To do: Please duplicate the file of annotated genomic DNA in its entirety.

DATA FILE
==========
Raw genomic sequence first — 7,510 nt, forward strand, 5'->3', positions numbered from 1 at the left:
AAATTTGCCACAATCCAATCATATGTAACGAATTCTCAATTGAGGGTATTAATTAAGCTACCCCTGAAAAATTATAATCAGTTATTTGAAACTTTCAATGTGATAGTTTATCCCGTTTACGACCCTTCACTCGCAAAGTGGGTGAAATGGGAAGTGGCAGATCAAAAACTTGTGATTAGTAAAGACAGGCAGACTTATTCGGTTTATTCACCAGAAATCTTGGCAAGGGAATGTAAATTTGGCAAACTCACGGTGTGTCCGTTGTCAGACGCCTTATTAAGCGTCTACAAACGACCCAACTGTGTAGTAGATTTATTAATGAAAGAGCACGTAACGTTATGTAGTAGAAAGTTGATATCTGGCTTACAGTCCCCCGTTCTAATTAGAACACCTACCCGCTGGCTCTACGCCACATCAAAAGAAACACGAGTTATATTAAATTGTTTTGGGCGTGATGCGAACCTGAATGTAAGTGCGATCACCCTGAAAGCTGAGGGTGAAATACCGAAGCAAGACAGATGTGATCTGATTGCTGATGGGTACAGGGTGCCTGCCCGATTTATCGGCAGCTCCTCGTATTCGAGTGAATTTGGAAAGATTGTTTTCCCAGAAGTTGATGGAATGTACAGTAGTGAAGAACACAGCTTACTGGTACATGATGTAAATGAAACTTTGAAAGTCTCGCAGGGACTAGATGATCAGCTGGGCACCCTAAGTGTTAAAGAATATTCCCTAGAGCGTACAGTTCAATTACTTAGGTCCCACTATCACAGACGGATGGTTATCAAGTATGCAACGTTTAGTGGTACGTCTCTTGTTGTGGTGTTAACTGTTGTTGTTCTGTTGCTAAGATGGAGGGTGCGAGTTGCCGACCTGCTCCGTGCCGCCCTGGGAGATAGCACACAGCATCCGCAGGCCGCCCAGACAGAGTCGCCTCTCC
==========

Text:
Raw genomic sequence first — 7,510 nt, forward strand, 5'->3', positions numbered from 1 at the left:
AAATTTGCCACAATCCAATCATATGTAACGAATTCTCAATTGAGGGTATTAATTAAGCTACCCCTGAAAAATTATAATCAGTTATTTGAAACTTTCAATGTGATAGTTTATCCCGTTTACGACCCTTCACTCGCAAAGTGGGTGAAATGGGAAGTGGCAGATCAAAAACTTGTGATTAGTAAAGACAGGCAGACTTATTCGGTTTATTCACCAGAAATCTTGGCAAGGGAATGTAAATTTGGCAAACTCACGGTGTGTCCGTTGTCAGACGCCTTATTAAGCGTCTACAAACGACCCAACTGTGTAGTAGATTTATTAATGAAAGAGCACGTAACGTTATGTAGTAGAAAGTTGATATCTGGCTTACAGTCCCCCGTTCTAATTAGAACACCTACCCGCTGGCTCTACGCCACATCAAAAGAAACACGAGTTATATTAAATTGTTTTGGGCGTGATGCGAACCTGAATGTAAGTGCGATCACCCTGAAAGCTGAGGGTGAAATACCGAAGCAAGACAGATGTGATCTGATTGCTGATGGGTACAGGGTGCCTGCCCGATTTATCGGCAGCTCCTCGTATTCGAGTGAATTTGGAAAGATTGTTTTCCCAGAAGTTGATGGAATGTACAGTAGTGAAGAACACAGCTTACTGGTACATGATGTAAATGAAACTTTGAAAGTCTCGCAGGGACTAGATGATCAGCTGGGCACCCTAAGTGTTAAAGAATATTCCCTAGAGCGTACAGTTCAATTACTTAGGTCCCACTATCACAGACGGATGGTTATCAAGTATGCAACGTTTAGTGGTACGTCTCTTGTTGTGGTGTTAACTGTTGTTGTTCTGTTGCTAAGATGGAGGGTGCGAGTTGCCGACCTGCTCCGTGCCGCCCTGGGAGATAGCACACAGCATCCGCAGGCCGCCCAGACAGAGTCGCCTCTCC